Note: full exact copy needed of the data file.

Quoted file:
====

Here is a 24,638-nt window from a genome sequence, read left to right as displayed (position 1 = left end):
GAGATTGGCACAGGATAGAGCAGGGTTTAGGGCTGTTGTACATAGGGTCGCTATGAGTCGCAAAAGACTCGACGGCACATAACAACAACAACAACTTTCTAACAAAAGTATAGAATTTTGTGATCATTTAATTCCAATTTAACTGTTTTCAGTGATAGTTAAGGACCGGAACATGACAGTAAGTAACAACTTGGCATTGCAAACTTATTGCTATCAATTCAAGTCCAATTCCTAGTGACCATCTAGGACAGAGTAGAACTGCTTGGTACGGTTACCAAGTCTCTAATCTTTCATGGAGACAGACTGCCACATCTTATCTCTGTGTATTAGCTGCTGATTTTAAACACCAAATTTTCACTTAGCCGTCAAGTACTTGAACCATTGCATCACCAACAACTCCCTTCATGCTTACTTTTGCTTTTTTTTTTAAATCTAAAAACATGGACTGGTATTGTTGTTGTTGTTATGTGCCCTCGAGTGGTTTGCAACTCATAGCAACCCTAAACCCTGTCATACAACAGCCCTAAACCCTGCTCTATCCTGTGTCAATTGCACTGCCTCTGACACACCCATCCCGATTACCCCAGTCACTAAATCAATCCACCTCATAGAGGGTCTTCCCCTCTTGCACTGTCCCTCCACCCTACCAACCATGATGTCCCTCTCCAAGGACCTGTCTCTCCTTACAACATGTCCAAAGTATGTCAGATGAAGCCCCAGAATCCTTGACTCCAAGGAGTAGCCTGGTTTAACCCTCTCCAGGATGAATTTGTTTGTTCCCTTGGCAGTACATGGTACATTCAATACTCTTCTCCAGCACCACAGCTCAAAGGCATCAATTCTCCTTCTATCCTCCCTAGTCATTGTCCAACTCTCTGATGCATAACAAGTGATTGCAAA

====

Here is a 24,638-nt window from a genome sequence, read left to right as displayed (position 1 = left end):
GAGATTGGCACAGGATAGAGCAGGGTTTAGGGCTGTTGTACATAGGGTCGCTATGAGTCGCAAAAGACTCGACGGCACATAACAACAACAACAACTTTCTAACAAAAGTATAGAATTTTGTGATCATTTAATTCCAATTTAACTGTTTTCAGTGATAGTTAAGGACCGGAACATGACAGTAAGTAACAACTTGGCATTGCAAACTTATTGCTATCAATTCAAGTCCAATTCCTAGTGACCATCTAGGACAGAGTAGAACTGCTTGGTACGGTTACCAAGTCTCTAATCTTTCATGGAGACAGACTGCCACATCTTATCTCTGTGTATTAGCTGCTGATTTTAAACACCAAATTTTCACTTAGCCGTCAAGTACTTGAACCATTGCATCACCAACAACTCCCTTCATGCTTACTTTTGCTTTTTTTTTTAAATCTAAAAACATGGACTGGTATTGTTGTTGTTGTTATGTGCCCTCGAGTGGTTTGCAACTCATAGCAACCCTAAACCCTGTCATACAACAGCCCTAAACCCTGCTCTATCCTGTGTCAATTGCACTGCCTCTGACACACCCATCCCGATTACCCCAGTCACTAAATCAATCCACCTCATAGAGGGTCTTCCCCTCTTGCACTGTCCCTCCACCCTACCAACCATGATGTCCCTCTCCAAGGACCTGTCTCTCCTTACAACATGTCCAAAGTATGTCAGATGAAGCCCCAGAATCCTTGACTCCAAGGAGTAGCCTGGTTTAACCCTCTCCAGGATGAATTTGTTTGTTCCCTTGGCAGTACATGGTACATTCAATACTCTTCTCCAGCACCACAGCTCAAAGGCATCAATTCTCCTTCTATCCTCCCTAGTCATTGTCCAACTCTCTGATGCATAACAAGTGATTGCAAA